I found this on page 64 of June's Aviation Week & Space Technology Magazine. I hope you find this as interesting as I did.
"Aided by lower-than-forecast fuel consumption and aircraft weight, Boeing is renewing its 717 sales effort with an eye on the fast-growing regional jet market. It also has begun preliminary wind tunnel test of possible 86-seat 717-100X and 70-65-seat -100X Lite versions.
Earlier this month, the Seattle-based aerospace manufacturer revealed new, lower operating weights for its 106-passenger 717-200 twin jet. Referred to as the 'Year 2000 Spec' by Boeing, the fuel and airframe savings, plus related items, allowed the company to drop the 717's maximum takeoff weight (MTOW) by 4,000 lb. to 110,000 lb. The aircraft's maximum landing weight declined by 2,000 lb. to 100,000 lb.
Overall, the changes result in a 2-3.5% better cash operating cost for airlines, including lower weight-tabulated navigation and landing fees, according to Rolf Sellge, director of the 717 product marketing. Range of the $31.5-million, 106-passenger jet also increases slightly to 1,430 naut, mi., he said. The 717 is a derivative of the DC-9 with new BR715 engines and updated systems and electronics.
With 146 firm orders in hand from nine customers, the 717 program 'has turned the corner,' Sellge said. Boeing has bids out totalling more than 100 717s and is in serious discussions with three Asian and one U.S. carrier, he said. Alitalia also is interested in the aircraft at its new 110,000-MTOW limit, he said. Boeing literature lists two undisclosed 717 buyers, although no corresponding sales have been added to the company's official orderbook.
The lower costs, estimated at about a $2,300-per-hr. direct cash outlay for a 300-naut.-mi. trip, add new competition to the dynamic 100-seat market. The 717 is in production with 19 deliveries recorded while competing Airbus, Bombaridier, Embraer, and Fairchild 90-190-seat rejoinal jets won't be available until late 2002 at the earliest.
By comparison, the Embraer ERJ-190-100 has an estimated maximum takeoff weight of 101,389 lb. and will seat 108 passengers. It costs about $28 million and is sheduled for first costumer delieveries in late 2004. Range of the standard version is about the same as the 717. The 717's per-seat weight is 'within pounds' of the ERJ-190 and proposed 90-seat Fairchild 928, Sellge said, 'and we're here now.'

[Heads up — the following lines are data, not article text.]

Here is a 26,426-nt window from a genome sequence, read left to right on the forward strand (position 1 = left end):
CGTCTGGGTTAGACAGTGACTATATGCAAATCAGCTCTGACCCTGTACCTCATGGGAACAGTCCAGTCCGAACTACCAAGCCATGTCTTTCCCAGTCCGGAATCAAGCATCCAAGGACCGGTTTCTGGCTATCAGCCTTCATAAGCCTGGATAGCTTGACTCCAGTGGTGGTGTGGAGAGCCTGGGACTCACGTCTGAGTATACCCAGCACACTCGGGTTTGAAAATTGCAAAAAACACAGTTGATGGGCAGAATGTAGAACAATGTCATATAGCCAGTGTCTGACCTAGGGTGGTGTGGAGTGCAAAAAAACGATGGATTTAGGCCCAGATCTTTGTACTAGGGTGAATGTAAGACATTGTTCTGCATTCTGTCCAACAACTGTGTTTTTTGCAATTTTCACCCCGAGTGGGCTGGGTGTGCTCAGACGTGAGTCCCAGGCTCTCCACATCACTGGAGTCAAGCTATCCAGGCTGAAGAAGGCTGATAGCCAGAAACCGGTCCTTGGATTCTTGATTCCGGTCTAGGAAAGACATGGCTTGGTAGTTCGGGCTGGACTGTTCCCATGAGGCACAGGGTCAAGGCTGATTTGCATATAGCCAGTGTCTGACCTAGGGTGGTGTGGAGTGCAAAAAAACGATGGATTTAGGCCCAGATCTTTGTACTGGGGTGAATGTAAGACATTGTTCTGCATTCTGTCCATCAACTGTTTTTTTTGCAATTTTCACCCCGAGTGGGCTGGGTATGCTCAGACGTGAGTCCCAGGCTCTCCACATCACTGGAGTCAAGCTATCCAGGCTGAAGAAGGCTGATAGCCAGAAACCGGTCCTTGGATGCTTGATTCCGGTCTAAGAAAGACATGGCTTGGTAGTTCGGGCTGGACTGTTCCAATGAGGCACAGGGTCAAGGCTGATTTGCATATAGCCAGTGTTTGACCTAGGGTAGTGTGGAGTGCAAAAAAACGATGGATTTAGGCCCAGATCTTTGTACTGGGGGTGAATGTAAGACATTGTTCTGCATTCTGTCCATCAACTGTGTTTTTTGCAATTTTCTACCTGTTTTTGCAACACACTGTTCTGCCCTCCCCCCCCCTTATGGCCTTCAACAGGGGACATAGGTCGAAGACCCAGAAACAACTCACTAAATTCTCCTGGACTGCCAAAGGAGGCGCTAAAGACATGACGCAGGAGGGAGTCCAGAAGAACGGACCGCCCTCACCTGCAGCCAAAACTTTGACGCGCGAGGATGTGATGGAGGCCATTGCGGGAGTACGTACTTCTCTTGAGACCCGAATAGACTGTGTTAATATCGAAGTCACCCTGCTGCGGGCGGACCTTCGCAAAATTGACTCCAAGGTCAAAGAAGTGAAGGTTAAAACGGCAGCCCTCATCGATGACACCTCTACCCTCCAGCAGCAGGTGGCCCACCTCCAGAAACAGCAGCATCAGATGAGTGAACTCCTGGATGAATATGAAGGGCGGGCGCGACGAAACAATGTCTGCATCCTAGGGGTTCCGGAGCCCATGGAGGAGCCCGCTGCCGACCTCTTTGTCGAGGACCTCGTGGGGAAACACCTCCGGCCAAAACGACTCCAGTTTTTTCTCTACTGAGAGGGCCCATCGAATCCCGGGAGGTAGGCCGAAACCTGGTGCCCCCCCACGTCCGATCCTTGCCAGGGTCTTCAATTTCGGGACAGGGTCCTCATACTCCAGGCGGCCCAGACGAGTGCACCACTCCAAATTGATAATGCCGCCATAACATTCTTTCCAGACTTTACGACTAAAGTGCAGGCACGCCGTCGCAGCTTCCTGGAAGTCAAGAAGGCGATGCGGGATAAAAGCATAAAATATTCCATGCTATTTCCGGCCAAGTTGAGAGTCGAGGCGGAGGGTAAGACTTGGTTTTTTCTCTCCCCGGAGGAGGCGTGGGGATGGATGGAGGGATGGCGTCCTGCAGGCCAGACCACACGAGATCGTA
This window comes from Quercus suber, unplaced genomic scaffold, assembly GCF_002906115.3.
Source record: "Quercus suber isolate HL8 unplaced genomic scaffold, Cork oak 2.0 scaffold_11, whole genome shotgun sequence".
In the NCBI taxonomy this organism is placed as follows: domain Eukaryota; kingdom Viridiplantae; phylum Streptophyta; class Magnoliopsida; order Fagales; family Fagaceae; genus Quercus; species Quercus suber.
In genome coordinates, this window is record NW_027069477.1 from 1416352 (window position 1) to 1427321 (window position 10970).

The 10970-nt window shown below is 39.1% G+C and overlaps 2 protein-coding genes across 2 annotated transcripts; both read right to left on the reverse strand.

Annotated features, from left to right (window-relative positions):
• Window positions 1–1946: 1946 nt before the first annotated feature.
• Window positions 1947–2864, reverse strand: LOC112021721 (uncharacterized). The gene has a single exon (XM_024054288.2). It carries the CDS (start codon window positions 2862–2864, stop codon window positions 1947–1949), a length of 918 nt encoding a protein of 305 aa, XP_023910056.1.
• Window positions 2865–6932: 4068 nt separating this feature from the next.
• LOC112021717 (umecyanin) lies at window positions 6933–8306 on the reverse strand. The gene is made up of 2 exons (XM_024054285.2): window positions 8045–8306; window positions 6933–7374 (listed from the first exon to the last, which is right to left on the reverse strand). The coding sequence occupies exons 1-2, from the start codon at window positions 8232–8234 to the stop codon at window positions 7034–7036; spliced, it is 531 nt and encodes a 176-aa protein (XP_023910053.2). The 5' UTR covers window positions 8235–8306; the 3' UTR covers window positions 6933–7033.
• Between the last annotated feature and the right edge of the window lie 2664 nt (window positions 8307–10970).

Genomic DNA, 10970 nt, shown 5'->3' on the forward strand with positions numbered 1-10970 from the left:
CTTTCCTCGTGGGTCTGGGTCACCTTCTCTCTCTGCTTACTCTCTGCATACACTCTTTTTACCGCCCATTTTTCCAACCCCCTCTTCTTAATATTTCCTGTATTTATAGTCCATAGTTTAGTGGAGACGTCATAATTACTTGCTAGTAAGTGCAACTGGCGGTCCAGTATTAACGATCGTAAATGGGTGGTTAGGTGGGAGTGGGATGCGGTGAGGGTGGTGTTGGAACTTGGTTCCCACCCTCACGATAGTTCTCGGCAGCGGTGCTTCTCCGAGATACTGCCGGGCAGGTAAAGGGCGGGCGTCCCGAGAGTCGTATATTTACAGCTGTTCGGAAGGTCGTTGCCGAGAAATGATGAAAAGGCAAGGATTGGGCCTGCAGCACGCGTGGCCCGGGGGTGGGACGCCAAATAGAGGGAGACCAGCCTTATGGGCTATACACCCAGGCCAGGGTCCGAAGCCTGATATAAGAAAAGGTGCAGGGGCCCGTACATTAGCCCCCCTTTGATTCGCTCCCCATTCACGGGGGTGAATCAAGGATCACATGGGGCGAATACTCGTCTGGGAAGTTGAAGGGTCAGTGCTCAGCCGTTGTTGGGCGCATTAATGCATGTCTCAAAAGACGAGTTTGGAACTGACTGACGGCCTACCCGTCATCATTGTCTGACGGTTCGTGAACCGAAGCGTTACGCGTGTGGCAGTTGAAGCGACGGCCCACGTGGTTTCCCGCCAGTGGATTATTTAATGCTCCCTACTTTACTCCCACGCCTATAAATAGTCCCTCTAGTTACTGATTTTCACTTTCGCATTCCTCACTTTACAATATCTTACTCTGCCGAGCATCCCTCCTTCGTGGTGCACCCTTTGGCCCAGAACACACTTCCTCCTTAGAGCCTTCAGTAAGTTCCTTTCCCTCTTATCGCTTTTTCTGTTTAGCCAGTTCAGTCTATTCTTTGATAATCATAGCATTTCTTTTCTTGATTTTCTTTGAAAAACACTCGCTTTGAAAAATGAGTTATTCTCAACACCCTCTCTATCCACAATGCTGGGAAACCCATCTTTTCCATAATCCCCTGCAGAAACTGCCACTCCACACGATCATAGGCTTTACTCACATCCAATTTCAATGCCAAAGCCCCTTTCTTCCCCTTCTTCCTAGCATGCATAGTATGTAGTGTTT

Although the in-development Airbus A318 has cockpit and other commomalities with A320 family transports, the 717's 11.5% better operating costs, on a typical 300 naut.-mi. trip, will outweight that for operators planning to add more than four 100-seat jets to an excisting fleet, Sellge said. The A318 costs around $38 million and now weighs 21,000 lb more than the 717, he said. It seats about 107 but has up to 2,800-naut.-mi. range.
Boeing also claims the 717 has 23% more cargo volume than the A318. Maintenance costs should be lower as the 717 has 43% fewer line replaceable units than the European-built transport.
The 717 also does not require ground-based passenger boarding jetways, fueling or baggage-loading equipment. Tugs also are optional as it can reverse out of gates, according to Boeing. The company estimates gate turnaround time at 23 min.
Nor has Boeing given up on the 737 and DC-9 replacement market. The Seattle-based aero manufacturer estimates demand in the segment for more than 2,000 jets, worth about $75 billion, in the next 20 years.
About 80% of these aircraft will go to smaller operators who are sensitive to financing. More than half of the potential customers are expected to have limited maintenance capability. Indeed, Boeing sees its ability to offer integrated sale packages, including financing, training and support services, as a strong sales advantage over its competitors.
The 717 improvements included 1,450 lb.-lower aircraft empty wright and overall-10% fuel burn reduction comparder to preflight estimates. Boeing also revised the transport's flight planning 'rules' and performance assumptions to more accurately reflect expected 717 missions and equipage. This allowed operators to reduce certain onboard equipment, saving another 1,200 lb., which is also reflected in the fuel economy gains.
Armed with initial winds tunnel data, Boeing plans to hold informal workshops with potential 717-100X and -100X Lite operators starting in about a month. These discussions are aimed as getting a better feel for the market, aircraft requirements and 'what airlines would be willing to pay' for these types, Sellge said. He admitted the foreshortened 717s do not meet Boeing's traditional business case.
Sellge said Boeing could have a 717-100X or -100X Lite in revenue service 36 months after receiving a go-ahead from the board of directors. The -100X Lite would be powered by the BR710 engine.
The manufacturer is also considering a 130-seat 717-300 version. This would give Boeing two aircraft in the 130-seat class. However, the 717 would be differentiated by less range and, presumably, a lower price tag. Typical DC-9 and 737-200 missions studied by Boeing averaged 310 naut. mi."
Whew, that was long! Hope you liked it. Now I have to go soak my fingers....
Dear moderators: No.